It may be more ideal for Stonewall Industries to explore medium-term cost adjustment strategies, in comparison to the short-term adjustment interventions, as the current economy proved evident of the need for longer and more cost-effective solutions. Medium-term cost adjustments include extending reductions in salary, voluntary sabbaticals, exit incentives, and lending employees (Belcourt & McBey, p. 365). Another option would be to provide employees with assistance with the expenses associated with moving to a better labour market, referred to as geographic mobility (Belcourt & McBey, p. 131).

In this case, the Calgary plant indicated potential for expansion and had a favourable business climate. Stonewall plants in suffering provinces may consider assisting transferring their employees to this geographic location rather than having to downsize. Economic forecasts must be consulted to determine if the current low-business cycle would likely recover within a short enough period of time to avoid downsizing. Because of the implications of downsizing, unless there is effective development and implementation of a downsizing strategy, it should be considered as a last cost-reduction decision when all other alternatives have been explored. 3. Which plant should the company downsize? Why? (10 marks)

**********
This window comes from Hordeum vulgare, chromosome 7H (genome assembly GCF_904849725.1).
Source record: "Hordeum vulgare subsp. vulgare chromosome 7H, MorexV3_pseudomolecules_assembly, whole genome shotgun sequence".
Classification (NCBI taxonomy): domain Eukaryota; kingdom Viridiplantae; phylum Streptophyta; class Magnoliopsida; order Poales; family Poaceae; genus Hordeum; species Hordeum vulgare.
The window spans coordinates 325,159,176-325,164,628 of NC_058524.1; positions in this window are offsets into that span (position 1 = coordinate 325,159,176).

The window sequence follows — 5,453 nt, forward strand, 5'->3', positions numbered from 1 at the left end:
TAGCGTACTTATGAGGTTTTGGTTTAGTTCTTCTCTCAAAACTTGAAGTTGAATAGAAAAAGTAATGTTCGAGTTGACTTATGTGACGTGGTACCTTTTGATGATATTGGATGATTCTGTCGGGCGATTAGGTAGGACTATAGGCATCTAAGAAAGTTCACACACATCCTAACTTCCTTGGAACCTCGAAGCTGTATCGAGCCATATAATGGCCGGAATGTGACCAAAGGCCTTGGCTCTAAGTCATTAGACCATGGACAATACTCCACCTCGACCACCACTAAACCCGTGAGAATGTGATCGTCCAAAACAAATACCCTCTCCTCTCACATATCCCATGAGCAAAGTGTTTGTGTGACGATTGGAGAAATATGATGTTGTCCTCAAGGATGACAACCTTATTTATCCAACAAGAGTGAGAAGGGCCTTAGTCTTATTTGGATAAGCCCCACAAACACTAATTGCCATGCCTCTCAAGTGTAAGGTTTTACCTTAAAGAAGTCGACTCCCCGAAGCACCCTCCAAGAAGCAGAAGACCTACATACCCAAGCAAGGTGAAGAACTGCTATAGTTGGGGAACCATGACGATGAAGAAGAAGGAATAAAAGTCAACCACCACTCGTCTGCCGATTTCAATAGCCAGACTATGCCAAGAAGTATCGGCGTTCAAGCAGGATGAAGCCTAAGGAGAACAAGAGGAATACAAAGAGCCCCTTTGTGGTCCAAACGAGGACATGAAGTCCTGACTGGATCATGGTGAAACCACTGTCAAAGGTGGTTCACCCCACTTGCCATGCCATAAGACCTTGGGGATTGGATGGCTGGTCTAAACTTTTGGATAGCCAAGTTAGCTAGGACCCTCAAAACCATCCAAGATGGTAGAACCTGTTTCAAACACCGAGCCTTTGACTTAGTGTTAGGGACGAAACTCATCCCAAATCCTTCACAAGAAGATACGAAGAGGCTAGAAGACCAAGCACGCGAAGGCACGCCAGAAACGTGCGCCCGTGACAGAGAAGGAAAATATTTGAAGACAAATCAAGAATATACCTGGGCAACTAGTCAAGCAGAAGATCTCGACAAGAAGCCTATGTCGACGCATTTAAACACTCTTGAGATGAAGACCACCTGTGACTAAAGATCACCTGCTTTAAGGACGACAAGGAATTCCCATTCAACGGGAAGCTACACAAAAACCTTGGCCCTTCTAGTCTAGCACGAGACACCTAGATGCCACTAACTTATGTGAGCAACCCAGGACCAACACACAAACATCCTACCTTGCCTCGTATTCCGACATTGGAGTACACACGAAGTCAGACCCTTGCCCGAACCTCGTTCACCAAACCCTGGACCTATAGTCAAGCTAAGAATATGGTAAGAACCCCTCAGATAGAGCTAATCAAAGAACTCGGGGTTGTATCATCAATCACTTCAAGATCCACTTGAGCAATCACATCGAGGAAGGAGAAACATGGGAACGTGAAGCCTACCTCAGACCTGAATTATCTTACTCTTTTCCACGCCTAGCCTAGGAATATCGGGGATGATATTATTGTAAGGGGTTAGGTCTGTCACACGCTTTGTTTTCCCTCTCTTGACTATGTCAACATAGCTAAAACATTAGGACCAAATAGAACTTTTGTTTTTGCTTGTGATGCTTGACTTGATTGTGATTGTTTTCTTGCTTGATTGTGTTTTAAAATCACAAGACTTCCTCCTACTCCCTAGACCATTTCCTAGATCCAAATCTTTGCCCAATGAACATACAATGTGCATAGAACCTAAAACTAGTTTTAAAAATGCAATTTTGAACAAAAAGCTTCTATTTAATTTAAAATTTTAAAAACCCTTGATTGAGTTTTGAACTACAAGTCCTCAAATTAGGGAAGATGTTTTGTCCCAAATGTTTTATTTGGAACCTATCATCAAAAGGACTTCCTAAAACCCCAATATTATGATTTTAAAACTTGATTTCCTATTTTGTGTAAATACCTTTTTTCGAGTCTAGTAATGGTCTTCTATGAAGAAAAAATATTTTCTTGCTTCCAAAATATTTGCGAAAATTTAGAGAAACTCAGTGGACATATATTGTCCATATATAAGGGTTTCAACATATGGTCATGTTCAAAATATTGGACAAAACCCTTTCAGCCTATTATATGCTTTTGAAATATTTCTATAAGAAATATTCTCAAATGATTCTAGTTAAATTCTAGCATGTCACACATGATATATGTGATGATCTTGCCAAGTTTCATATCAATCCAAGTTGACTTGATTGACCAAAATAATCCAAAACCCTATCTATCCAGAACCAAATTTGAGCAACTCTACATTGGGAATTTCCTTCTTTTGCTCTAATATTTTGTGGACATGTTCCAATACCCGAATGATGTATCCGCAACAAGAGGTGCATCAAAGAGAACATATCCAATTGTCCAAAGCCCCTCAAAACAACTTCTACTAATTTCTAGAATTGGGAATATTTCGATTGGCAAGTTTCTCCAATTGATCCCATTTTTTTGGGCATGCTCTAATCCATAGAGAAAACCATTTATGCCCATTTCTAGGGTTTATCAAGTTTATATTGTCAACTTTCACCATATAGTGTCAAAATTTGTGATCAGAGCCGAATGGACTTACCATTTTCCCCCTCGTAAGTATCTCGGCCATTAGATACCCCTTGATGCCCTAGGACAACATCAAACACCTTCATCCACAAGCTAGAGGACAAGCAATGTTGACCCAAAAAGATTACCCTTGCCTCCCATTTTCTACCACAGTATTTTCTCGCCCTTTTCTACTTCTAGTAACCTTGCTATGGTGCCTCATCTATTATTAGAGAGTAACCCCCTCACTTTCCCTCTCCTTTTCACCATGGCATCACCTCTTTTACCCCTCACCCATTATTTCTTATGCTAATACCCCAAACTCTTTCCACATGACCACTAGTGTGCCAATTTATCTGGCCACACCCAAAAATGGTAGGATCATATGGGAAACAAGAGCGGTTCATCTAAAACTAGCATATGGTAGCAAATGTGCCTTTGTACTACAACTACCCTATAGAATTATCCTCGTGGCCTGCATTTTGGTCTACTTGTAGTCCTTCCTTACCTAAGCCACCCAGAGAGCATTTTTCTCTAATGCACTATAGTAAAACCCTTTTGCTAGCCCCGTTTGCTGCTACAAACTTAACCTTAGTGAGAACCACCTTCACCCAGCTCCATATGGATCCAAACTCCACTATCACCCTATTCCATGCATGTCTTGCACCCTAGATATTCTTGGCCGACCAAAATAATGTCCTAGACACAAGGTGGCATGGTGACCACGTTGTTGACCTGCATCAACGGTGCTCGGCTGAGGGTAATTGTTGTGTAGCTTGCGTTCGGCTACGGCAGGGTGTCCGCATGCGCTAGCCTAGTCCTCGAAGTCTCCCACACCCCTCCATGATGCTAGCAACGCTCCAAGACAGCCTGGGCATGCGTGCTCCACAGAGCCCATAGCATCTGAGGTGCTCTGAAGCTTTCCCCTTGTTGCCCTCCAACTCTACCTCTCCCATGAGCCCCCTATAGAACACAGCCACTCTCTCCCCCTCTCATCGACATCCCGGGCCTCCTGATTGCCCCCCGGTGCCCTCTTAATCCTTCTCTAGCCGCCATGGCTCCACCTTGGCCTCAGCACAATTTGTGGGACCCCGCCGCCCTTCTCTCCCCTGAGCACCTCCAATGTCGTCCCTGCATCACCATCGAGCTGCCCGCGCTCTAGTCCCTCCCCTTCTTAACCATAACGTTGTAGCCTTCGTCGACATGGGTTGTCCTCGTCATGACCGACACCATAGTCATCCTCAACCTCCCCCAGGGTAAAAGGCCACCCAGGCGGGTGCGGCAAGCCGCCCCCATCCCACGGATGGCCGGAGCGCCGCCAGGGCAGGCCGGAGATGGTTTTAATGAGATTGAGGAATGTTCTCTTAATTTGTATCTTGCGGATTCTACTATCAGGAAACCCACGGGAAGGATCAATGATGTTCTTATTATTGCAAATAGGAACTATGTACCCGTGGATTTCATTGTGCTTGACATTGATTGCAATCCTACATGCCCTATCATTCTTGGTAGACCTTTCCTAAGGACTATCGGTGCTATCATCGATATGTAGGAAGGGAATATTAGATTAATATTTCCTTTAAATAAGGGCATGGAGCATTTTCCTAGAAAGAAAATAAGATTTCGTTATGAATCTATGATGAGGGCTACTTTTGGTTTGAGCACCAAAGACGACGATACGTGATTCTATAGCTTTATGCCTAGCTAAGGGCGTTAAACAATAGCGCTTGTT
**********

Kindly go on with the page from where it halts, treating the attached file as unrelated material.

There are many factors to consider when developing and implementing the downsize strategy. In this case study, there is no obvious plant the company should downsize as there are many apparent risks and implications when downsizing. From the information presented, it seems most ideal for the Stonewall Industries to downsize its Vancouver plant. Overall, this plant is Stonewall’s highest cost production operation, with labour and capital costs far exceeding all of the other plants. In addition, preparing for the future economic situation, if housing starts and interests rates stabilized or if Canada experienced a period of growth, this specific operation would not be able to expand since the plant was situated on property next to the ocean. The property that this plant is situated on is also of high value to real estate developers in the area and in this time of recession it may ideal for Stonewall to take advantage of this by the closure of this operation and gaining value for this property.